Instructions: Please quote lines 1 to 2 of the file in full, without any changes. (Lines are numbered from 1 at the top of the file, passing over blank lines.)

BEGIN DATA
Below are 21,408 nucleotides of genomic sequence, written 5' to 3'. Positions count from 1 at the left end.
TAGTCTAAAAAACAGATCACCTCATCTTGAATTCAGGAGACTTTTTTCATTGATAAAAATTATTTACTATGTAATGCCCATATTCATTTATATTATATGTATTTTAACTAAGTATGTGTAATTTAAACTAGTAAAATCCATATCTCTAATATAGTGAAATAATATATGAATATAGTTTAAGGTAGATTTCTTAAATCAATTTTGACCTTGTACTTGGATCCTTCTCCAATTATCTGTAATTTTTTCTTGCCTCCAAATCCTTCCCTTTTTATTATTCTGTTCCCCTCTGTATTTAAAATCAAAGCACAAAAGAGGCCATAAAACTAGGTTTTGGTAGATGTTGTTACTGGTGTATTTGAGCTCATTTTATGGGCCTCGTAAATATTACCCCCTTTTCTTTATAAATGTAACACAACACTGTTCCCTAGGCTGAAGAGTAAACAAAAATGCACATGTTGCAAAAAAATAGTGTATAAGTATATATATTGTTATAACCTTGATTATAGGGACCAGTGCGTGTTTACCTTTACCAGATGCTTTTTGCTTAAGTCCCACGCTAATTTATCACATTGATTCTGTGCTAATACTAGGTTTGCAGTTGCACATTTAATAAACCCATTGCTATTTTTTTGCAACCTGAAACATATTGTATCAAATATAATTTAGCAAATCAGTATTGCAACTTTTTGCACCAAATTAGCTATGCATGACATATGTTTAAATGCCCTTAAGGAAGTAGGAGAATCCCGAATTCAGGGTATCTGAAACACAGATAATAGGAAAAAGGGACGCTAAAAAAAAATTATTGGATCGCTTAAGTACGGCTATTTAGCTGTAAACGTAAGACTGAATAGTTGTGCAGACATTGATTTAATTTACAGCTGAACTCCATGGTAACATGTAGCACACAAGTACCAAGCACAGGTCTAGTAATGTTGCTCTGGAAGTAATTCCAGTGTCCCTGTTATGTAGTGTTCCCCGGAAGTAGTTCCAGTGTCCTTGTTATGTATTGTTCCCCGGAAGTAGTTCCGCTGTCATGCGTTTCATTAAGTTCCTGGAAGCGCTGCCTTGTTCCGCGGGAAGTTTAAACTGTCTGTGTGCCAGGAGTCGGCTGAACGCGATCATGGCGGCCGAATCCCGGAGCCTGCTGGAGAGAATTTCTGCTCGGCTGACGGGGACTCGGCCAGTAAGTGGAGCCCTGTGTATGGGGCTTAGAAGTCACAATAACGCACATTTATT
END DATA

Below are 21,408 nucleotides of genomic sequence, written 5' to 3'. Positions count from 1 at the left end.
TAGTCTAAAAAACAGATCACCTCATCTTGAATTCAGGAGACTTTTTTCATTGATAAAAATTATTTACTATGTAATGCCCATATTCATTTATATTATATGTATTTTAACTAAGTATGTGTAATTTAAACTAGTAAAATCCATATCTCTAATATAGTGAAATAATATATGAATATAGTTTAAGGTAGATTTCTTAAATCAATTTTGACCTTGTACTTGGATCCTTCTCCAATTATCTGTAATTTTTTCTTGCCTCCAAATCCTTCCCTTTTTATTATTCTGTTCCCCTCTGTATTTAAAATCAAAGCACAAAAGAGGCCATAAAACTAGGTTTTGGTAGATGTTGTTACTGGTGTATTTGAGCTCATTTTATGGGCCTCGTAAATATTACCCCCTTTTCTTTATAAATGTAACACAACACTGTTCCCTAGGCTGAAGAGTAAACAAAAATGCACATGTTGCAAAAAAATAGTGTATAAGTATATATATTGTTATAACCTTGATTATAGGGACCAGTGCGTGTTTACCTTTACCAGATGCTTTTTGCTTAAGTCCCACGCTAATTTATCACATTGATTCTGTGCTAATACTAGGTTTGCAGTTGCACATTTAATAAACCCATTGCTATTTTTTTGCAACCTGAAACATATTGTATCAAATATAATTTAGCAAATCAGTATTGCAACTTTTTGCACCAAATTAGCTATGCATGACATATGTTTAAATGCCCTTAAGGAAGTAGGAGAATCCCGAATTCAGGGTATCTGAAACACAGATAATAGGAAAAAGGGACGCTAAAAAAAAATTATTGGATCGCTTAAGTACGGCTATTTAGCTGTAAACGTAAGACTGAATAGTTGTGCAGACATTGATTTAATTTACAGCTGAACTCCATGGTAACATGTAGCACACAAGTACCAAGCACAGGTCTAGTAATGTTGCTCTGGAAGTAATTCCAGTGTCCCTGTTATGTAGTGTTCCCCGGAAGTAGTTCCAGTGTCCTTGTTATGTATTGTTCCCCGGAAGTAGTTCCGCTGTCATGCGTTTCATTAAGTTCCTGGAAGCGCTGCCTTGTTCCGCGGGAAGTTTAAACTGTCTGTGTGCCAGGAGTCGGCTGAACGCGATCATGGCGGCCGAATCCCGGAGCCTGCTGGAGAGAATTTCTGCTCGGCTGACGGGGACTCGGCCAGTAAGTGGAGCCCTGTGTATGGGGCTTAGAAGTCACAATAACGCACATTTATT